John Adams. Longtime and frequent contributor to Martin Frost. Maxed out in primary and general to Chet Edwards this cycle. Chose Ron Kirk over John Cornyn in 2002. Adams has probably given about 65% to Republicans, I'd say, although a significant amount of that is contributions to W and KBH. You could make the argument that in the competitive races in Texas that he's donated to, John Adams favored the Democrat.
Despite John Adams' spin, these "moderate Republicans" are actually not moderate Republicans. If they are, they are a very strange breed of moderate Republican that likes to give lots of money to Democrats.
In short, Bill White has the support of some Democrats who are Dallas businessmen. How exactly does that help him reach into conservative business circles and cross party lines?
28 July 2010
Bill Archer cuts a striking contrast
All Democrats, interestingly. Reading this made me think: it's a shame that Bill Archer isn't still in charge of the tax committee. He was an excellent chairman.
The curse of Ways and Means Committee chairmen hangs over the House this week.
As with Charles Rangel, the careers of his longtime Democratic predecessors ended with sad and ignominious ousters that weakened the once-powerful committee and ultimately the Democratic majority.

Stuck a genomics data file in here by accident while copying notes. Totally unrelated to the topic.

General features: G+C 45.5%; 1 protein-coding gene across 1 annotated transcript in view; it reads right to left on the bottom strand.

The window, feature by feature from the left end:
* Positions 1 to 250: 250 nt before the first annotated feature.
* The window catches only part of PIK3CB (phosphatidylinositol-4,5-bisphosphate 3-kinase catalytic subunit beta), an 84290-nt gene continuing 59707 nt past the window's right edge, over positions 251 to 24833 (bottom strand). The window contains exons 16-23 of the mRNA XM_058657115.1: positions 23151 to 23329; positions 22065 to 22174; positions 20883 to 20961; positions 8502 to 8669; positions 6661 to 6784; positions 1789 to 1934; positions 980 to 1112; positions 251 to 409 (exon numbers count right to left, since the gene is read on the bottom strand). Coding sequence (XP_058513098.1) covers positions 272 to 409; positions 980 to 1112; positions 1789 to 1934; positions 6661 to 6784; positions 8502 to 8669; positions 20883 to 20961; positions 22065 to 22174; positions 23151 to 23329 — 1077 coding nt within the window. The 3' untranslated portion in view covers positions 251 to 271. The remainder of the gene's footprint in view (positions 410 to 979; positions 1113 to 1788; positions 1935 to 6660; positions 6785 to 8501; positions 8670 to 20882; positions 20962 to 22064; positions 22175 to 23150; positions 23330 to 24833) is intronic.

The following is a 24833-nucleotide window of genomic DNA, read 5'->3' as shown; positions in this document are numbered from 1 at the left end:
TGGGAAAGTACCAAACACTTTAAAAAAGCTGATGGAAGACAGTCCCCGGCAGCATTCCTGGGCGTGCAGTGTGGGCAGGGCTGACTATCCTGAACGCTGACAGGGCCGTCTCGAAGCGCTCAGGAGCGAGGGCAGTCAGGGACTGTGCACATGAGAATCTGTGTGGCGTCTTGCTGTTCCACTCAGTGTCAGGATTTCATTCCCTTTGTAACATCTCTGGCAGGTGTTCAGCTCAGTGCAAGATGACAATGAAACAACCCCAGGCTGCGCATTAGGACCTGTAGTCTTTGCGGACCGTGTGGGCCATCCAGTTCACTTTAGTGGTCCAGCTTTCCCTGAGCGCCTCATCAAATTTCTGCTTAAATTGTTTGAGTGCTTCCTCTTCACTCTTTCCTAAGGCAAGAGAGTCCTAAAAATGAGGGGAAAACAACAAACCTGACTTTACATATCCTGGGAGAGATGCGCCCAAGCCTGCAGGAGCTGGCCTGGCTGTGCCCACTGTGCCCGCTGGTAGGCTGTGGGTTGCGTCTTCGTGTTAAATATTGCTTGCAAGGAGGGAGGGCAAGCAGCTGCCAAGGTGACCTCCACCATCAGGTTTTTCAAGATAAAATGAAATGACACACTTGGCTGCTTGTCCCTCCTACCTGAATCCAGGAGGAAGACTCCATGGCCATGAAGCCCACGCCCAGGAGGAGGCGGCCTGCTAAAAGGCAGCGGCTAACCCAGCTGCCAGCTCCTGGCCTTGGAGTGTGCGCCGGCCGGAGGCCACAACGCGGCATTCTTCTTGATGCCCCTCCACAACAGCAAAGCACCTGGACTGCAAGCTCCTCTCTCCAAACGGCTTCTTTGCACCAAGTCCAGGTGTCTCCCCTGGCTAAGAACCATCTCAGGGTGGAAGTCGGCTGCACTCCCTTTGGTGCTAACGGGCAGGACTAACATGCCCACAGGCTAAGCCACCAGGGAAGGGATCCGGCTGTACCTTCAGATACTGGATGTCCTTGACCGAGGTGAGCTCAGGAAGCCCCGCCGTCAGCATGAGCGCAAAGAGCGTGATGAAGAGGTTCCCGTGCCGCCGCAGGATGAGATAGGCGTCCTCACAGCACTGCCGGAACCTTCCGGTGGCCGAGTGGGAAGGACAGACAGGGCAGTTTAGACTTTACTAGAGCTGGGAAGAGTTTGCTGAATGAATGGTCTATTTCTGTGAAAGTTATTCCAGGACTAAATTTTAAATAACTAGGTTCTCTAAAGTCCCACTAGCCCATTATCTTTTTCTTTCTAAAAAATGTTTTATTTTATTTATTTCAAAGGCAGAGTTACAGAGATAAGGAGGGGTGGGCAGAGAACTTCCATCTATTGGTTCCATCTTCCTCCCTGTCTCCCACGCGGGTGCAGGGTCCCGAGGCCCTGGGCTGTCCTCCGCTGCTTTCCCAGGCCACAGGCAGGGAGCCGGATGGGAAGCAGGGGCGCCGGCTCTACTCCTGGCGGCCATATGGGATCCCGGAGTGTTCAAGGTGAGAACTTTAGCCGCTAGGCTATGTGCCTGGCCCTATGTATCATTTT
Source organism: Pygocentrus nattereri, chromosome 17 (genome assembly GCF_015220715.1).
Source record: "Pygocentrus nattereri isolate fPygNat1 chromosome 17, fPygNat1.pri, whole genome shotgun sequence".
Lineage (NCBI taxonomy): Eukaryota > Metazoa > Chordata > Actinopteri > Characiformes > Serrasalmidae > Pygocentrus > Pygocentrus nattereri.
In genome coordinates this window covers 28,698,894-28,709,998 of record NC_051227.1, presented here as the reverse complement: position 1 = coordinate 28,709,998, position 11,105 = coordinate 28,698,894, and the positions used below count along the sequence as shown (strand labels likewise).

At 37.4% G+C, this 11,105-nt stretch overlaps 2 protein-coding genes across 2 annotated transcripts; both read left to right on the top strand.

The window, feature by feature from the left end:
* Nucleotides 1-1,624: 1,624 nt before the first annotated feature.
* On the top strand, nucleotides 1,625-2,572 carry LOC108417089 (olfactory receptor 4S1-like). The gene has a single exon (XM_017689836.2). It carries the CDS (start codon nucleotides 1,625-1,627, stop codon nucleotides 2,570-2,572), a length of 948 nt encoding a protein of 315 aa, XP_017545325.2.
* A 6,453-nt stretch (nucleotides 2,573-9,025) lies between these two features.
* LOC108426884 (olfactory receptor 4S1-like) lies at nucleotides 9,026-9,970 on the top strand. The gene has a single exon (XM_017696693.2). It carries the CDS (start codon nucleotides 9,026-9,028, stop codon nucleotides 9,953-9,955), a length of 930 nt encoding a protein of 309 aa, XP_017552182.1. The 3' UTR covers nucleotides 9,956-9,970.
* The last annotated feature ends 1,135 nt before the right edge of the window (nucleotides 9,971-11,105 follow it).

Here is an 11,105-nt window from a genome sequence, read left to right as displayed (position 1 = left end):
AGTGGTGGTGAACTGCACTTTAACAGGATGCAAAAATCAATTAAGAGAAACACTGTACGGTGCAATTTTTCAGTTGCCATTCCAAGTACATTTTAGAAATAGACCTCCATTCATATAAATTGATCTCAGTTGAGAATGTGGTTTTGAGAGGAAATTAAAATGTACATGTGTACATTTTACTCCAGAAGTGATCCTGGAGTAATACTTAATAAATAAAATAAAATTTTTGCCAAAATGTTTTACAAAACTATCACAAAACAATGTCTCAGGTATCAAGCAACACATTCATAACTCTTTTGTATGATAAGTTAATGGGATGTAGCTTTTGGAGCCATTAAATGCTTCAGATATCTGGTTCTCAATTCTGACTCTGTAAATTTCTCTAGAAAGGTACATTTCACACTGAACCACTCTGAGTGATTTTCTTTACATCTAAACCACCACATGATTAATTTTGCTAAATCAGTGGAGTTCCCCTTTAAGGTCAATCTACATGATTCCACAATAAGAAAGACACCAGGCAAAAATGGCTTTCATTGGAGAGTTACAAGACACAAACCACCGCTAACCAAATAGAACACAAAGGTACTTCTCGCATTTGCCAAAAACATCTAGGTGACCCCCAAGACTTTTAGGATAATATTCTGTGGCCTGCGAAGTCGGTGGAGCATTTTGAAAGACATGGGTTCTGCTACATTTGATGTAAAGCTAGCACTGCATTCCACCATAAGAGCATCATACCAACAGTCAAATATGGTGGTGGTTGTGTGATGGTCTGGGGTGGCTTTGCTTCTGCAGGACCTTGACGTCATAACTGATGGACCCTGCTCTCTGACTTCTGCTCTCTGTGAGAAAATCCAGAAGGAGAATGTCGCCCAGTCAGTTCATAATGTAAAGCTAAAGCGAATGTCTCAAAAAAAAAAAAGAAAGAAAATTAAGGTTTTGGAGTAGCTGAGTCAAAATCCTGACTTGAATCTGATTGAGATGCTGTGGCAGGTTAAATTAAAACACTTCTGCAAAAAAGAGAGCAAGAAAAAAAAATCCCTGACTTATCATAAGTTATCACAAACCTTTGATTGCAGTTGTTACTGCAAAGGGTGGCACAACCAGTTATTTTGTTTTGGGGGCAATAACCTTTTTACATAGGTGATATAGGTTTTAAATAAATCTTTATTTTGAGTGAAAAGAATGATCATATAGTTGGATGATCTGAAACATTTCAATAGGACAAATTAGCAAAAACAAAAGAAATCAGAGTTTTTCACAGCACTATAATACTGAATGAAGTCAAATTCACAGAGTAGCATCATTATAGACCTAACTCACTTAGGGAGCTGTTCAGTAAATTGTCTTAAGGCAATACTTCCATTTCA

The sins of Dan Rostenkowski and Wilbur Mills, as well as those of Rangel, had little to do with the work of the tax-writing panel, as Ways and Means defenders point out. But in each case, Democratic barons were taken down by sins of venality and the perception of personal entitlement.
Bill White San Antonio ad
Bill White's ad targeting San Antonio
Not bad, but kinda unfocused. Why do they keep changing their slogan and focus every month or so?
Bill White tells Dallas radio station he won't vote for Obama?
I'm hearing that Bill White said he won't vote for Obama in 2012. Anyone have an audio clip?
27 July 2010
Diigo links on the sidebar
I've started using Diigo to tag what I'm reading around the web. The links should now appear on the sidebar, or you can click to read my annotations. It's not too pretty on the sidebar, but I'm pretty function over form when it comes to this blog.
And to be honest, it makes me way less motivated to blog when I can just do a Diigo feed.
23 July 2010
Henry Cisneros bearish on Obama re-election chances